While the daily trend of soil temperature was similar to that of the maximum and minimum air temperature under crop phases in rotation and grazing during the growing season for both years, the daily trend of soil water content was highly influenced by precipitation events and varied with the measurement dates. Soil temperature and water content were not affected by crop rotational diversity over the study period. Soil organic carbon for mono-cropping and rotation indicated that both practices have similar SOC, perhaps explaining why continuous spring wheat recorded similar soil temperature and soil moisture compared to spring wheat in this reported study. Significant changes in SOC may need long-term study to be detected. King and Blesh [10] reported that enhancing SOC can improve soil water content and temperature. The continuous cropping of a similar crop leads to retarded plant growth, serious pest and disease damage, and low crop productivity [47], therefore, it was expected that continuous spring wheat would record lower SOC compared to spring wheat, however, both had similar SOC. Long-term crop rotation study (>5 years) might show the negative effects of mono-cropping on plant yield. Fu et al. [48], who investigated the 30-yr effect of crop rotation (alfalfa–potato and winter wheat) compared with mono-cropping (continuous winter wheat), reported that wheat in rotation increased SOC compared to continuous wheat in the semiarid climate. This difference in the effect of crop rotation on SOC between our study and Fu et al. [48] can be attributed to the differences in crops used in the rotation and the length of the rotation study.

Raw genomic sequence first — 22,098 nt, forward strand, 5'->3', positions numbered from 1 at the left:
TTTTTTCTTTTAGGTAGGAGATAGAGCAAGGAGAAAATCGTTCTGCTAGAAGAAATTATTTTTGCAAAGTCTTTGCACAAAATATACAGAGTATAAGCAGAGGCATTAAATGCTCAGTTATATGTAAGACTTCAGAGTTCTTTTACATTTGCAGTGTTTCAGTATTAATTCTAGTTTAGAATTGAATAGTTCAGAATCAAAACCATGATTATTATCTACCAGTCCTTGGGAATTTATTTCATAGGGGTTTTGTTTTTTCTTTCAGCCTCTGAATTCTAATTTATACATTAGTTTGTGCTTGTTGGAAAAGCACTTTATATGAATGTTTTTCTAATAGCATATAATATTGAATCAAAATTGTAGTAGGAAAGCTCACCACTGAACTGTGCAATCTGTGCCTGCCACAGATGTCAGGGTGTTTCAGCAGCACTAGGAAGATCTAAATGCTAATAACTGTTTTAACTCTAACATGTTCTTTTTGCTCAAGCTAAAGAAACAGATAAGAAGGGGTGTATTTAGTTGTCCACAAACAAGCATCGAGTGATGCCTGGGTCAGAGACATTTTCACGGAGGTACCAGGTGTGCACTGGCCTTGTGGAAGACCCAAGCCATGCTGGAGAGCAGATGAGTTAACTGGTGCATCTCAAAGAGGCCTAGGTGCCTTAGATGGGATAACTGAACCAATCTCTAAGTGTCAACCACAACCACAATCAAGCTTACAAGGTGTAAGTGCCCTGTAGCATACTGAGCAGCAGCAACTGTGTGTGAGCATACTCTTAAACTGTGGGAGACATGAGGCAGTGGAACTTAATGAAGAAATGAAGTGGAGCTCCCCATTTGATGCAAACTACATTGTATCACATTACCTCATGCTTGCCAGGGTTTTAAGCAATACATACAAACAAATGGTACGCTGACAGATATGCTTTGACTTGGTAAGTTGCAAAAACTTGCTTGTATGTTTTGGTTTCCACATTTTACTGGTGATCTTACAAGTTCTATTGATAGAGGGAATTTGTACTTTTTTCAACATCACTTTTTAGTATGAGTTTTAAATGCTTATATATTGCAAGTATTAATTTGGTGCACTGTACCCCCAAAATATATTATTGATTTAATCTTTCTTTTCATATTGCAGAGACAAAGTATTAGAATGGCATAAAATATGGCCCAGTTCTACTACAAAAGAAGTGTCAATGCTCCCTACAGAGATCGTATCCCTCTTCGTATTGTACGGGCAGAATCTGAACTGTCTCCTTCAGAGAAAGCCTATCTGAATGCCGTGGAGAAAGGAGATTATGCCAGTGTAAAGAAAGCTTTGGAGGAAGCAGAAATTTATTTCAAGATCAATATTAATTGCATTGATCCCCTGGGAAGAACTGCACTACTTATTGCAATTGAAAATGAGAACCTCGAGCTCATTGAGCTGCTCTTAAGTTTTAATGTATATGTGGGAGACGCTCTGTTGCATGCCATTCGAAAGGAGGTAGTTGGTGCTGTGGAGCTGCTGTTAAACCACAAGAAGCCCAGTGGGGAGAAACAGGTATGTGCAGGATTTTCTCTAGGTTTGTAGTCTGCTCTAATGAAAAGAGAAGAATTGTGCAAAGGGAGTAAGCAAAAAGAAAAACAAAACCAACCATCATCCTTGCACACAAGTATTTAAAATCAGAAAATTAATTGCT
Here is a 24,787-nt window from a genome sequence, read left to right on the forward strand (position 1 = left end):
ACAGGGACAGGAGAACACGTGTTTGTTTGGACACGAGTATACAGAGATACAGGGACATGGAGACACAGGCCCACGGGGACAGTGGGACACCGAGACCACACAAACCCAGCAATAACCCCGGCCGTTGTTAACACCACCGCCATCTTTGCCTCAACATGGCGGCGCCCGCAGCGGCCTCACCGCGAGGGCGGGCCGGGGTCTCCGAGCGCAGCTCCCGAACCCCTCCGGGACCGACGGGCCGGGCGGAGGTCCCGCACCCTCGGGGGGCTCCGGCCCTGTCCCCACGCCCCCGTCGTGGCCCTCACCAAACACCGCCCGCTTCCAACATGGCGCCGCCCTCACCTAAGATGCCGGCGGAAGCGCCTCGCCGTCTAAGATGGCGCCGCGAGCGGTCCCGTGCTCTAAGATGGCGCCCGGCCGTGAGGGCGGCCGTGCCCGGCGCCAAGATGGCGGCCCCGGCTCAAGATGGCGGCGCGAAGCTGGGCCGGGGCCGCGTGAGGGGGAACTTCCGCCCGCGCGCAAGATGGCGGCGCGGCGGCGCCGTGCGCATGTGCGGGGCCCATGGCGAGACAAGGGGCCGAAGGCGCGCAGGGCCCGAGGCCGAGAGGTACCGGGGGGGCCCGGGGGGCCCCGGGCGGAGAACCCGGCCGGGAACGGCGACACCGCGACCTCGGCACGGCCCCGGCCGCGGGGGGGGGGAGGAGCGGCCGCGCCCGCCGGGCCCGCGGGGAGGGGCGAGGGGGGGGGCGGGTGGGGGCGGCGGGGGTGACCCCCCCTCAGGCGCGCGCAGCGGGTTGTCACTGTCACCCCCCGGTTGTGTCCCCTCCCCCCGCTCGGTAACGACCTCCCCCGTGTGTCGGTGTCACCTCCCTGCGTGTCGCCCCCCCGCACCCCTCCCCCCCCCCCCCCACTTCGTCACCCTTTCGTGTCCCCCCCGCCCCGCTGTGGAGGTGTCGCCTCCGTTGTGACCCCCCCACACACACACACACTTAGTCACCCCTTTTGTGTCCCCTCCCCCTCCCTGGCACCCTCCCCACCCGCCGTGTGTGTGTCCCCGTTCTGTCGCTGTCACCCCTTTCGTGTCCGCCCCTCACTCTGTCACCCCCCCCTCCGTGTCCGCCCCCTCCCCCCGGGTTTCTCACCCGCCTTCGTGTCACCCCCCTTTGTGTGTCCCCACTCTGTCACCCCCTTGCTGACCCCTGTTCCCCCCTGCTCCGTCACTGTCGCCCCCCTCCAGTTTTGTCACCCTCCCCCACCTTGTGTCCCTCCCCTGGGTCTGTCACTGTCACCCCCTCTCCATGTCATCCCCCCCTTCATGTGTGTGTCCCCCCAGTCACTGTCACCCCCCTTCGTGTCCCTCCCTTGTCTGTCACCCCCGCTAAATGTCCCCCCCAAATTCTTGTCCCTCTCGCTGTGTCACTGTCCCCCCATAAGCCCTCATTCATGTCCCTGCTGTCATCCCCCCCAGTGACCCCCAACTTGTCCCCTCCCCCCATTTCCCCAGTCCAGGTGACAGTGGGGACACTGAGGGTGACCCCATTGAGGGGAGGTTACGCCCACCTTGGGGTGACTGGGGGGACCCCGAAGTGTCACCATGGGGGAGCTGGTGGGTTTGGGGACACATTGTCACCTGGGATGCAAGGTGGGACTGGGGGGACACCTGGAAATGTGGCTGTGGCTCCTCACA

Soil temperature and water content were not affected by grazing. Grazing can alter soil temperature by increasing the radiant energy reaching it, leading to higher soil temperature. Risch et al. [49] also reported that grazing grass for five years did not affect the temperature of the soil (Mollisols, like the studied soil) compared to ungrazed plots in Wyoming. In addition, soil water content was not affected by grazing, confirming the results found by Barsotti et al. [25], who conducted a study in Montana (dryland cropping systems) on silt loam soil, reported that grazing spring wheat, pea/barley hay, and alfalfa for 11 years did not affect soil water content compared to ungrazed soil. Conversely, soil water content in an ungrazed pasture was higher than in a grazed one (grazing for more than13 years) in other studies [5051], which they attributed to the greater accumulation of litter in the ungrazed plots decreasing evaporation and thus, increasing soil water content in these plots.